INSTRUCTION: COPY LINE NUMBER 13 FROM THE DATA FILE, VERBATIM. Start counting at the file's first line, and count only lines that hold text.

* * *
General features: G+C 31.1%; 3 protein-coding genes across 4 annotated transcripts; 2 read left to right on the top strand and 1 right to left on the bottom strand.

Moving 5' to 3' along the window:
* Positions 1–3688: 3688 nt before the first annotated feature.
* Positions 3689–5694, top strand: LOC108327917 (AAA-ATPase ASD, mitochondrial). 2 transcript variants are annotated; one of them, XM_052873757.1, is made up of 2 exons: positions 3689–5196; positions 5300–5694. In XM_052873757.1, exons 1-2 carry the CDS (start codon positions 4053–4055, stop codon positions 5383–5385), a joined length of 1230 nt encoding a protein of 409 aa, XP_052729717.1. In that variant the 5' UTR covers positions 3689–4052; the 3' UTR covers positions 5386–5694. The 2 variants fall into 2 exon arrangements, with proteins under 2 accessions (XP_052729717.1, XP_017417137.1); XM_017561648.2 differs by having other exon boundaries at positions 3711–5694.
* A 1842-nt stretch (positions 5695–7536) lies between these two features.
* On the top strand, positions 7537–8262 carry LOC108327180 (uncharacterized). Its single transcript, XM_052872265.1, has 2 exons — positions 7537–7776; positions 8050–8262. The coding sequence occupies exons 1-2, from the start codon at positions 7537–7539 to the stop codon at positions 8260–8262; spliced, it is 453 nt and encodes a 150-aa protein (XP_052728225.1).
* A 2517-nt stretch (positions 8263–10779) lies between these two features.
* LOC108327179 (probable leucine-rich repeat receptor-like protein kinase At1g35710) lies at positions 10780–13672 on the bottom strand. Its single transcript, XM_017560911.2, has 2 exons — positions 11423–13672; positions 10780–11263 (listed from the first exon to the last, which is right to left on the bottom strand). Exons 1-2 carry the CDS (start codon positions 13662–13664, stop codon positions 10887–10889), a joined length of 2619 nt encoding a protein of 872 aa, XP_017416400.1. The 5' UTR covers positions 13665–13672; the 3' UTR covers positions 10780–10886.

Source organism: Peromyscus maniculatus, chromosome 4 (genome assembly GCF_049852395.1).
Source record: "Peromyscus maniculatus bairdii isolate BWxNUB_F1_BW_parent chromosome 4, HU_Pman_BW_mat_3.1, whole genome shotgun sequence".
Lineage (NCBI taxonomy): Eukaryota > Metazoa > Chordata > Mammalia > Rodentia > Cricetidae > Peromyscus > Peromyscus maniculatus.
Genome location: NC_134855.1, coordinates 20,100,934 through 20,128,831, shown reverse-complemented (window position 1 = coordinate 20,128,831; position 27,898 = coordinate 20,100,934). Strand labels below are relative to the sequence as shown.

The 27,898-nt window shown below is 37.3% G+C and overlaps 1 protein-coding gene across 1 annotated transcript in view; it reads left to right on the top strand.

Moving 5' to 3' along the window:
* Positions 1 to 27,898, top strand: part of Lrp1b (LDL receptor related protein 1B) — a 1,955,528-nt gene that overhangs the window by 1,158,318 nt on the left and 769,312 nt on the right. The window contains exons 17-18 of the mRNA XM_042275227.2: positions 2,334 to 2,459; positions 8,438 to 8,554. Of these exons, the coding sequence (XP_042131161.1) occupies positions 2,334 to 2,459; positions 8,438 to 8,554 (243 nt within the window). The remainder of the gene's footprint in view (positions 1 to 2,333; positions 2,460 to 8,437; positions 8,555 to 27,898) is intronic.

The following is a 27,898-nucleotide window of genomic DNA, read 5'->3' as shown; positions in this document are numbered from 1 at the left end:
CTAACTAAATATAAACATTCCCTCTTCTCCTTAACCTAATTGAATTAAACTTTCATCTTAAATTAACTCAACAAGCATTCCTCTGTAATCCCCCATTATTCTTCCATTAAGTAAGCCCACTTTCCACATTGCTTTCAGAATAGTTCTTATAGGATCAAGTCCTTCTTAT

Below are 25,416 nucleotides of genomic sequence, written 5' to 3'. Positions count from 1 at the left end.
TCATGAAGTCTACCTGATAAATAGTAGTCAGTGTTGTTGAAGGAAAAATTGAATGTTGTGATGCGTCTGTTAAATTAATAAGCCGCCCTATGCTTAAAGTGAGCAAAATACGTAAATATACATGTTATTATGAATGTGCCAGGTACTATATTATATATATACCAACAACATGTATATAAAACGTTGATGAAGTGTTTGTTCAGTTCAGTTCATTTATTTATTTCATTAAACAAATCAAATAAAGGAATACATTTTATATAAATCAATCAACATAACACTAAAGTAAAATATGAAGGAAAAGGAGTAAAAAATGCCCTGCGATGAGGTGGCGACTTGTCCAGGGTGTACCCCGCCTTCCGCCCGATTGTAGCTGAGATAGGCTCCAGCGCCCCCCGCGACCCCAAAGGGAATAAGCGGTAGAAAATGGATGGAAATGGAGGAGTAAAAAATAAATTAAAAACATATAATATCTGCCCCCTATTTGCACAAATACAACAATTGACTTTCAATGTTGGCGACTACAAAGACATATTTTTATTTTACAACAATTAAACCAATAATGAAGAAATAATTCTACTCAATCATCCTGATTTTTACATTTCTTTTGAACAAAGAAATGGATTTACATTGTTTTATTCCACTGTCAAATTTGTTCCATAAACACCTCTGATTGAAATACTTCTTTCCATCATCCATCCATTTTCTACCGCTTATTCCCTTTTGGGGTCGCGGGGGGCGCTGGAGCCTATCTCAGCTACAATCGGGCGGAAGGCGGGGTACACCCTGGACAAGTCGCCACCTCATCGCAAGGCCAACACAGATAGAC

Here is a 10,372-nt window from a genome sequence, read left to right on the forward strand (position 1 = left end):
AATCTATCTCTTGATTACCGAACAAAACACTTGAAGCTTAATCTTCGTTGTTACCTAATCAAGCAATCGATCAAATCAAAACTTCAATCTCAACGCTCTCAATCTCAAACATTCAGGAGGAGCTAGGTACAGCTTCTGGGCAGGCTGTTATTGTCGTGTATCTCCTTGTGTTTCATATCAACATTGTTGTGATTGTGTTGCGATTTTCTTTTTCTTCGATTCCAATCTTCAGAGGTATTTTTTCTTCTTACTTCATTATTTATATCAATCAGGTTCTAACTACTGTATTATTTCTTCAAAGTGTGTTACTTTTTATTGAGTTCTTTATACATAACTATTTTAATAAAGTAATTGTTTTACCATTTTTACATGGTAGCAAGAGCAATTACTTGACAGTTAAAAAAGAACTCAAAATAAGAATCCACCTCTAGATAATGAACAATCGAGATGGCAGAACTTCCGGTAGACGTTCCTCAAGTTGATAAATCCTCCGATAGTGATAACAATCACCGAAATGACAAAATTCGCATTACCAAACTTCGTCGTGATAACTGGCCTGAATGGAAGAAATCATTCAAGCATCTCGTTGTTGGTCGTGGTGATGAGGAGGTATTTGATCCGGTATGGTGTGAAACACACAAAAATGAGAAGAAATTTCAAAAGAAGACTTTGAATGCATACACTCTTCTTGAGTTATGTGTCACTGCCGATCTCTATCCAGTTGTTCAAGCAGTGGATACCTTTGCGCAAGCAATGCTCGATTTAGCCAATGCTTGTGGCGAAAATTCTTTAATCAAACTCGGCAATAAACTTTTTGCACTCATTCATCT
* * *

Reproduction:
The 27,898-nt window shown below is 37.3% G+C and overlaps 1 protein-coding gene across 1 annotated transcript in view; it reads left to right on the top strand.